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JAL Narrows Third-Quarter Loss, Keeps Profit Forecast


Japan Airlines said Tuesday its quarterly loss narrowed as it cut unprofitable routes and domestic demand started to recover, and it kept its full-year profit forecast.

JAL, Asia's largest airline by revenue but ranked sixth by market value, also said it would sell its stake in a Tokyo hotel to U.S. investment fund Aetos Capital, generating a special profit of 12 billion yen (US$100 million).

Despite the windfall gain, JAL said it would not change its net profit forecast for the year to March of 3 billion yen. Like other airlines, JAL's earnings have been hurt by persistently high oil

While demand for JAL's domestic flights has recovered somewhat, it is still struggling to win back customers who shifted to rival All Nippon Airways after a series of JAL safety mishaps, including an engine catching fire.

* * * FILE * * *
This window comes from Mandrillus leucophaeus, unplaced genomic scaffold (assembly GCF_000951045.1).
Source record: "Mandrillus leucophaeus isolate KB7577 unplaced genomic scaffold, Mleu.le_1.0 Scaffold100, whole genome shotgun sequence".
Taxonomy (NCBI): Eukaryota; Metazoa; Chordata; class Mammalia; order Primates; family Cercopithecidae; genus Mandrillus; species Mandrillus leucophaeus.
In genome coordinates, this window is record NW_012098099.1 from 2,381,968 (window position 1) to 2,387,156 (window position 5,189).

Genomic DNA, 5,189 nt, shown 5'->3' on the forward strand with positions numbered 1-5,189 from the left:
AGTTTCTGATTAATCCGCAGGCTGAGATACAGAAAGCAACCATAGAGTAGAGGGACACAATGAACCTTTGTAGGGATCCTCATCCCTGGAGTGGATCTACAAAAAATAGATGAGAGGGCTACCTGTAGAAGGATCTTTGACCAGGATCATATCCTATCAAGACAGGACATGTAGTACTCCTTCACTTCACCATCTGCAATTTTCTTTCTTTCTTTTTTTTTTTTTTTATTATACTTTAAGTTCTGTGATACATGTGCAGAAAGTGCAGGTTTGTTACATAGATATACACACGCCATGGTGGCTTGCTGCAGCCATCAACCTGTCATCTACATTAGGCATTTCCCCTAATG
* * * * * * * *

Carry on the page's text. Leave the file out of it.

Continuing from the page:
JAL said its group operating loss came to 14.02 billion yen (US$116.5 million) in the three months ended December, against a 16.6 billion yen loss a year earlier. Revenue rose 5% to 584.15 billion yen.

JAL is scheduled to announce a business plan for the four years through March 2011 later in the day. The plan is expected to include about 3,000 job cuts.

The Nikkei business daily reported on Saturday that JAL plans to reduce staff costs by some 50 billion yen in 2009/10 compared with the current business year.

JAL is also accelerating its disposal of non-core assets, such as its stakes in trading house Jalux and hotel buildings, while it plans to further restructure its international and domestic routes to boost profit.

JAL said it would sell its 48.55% holding in Tokyo Humania Enterprise, which owns the building of Hotel Nikko Tokyo, to Aetos for an undisclosed sum.

ANA, Japan's No. 2 airline, has been buoyed by a leaner operational model and its younger, more fuel-efficient fleet, and it raised it 2006/07 operating profit forecast by 17% in January after posting a 2% increase in nine-month profit.

Shares in JAL fell 7.8% in the October-December period, outperforming a 9% decline in the Tokyo Stock Exchange's air transport subindex.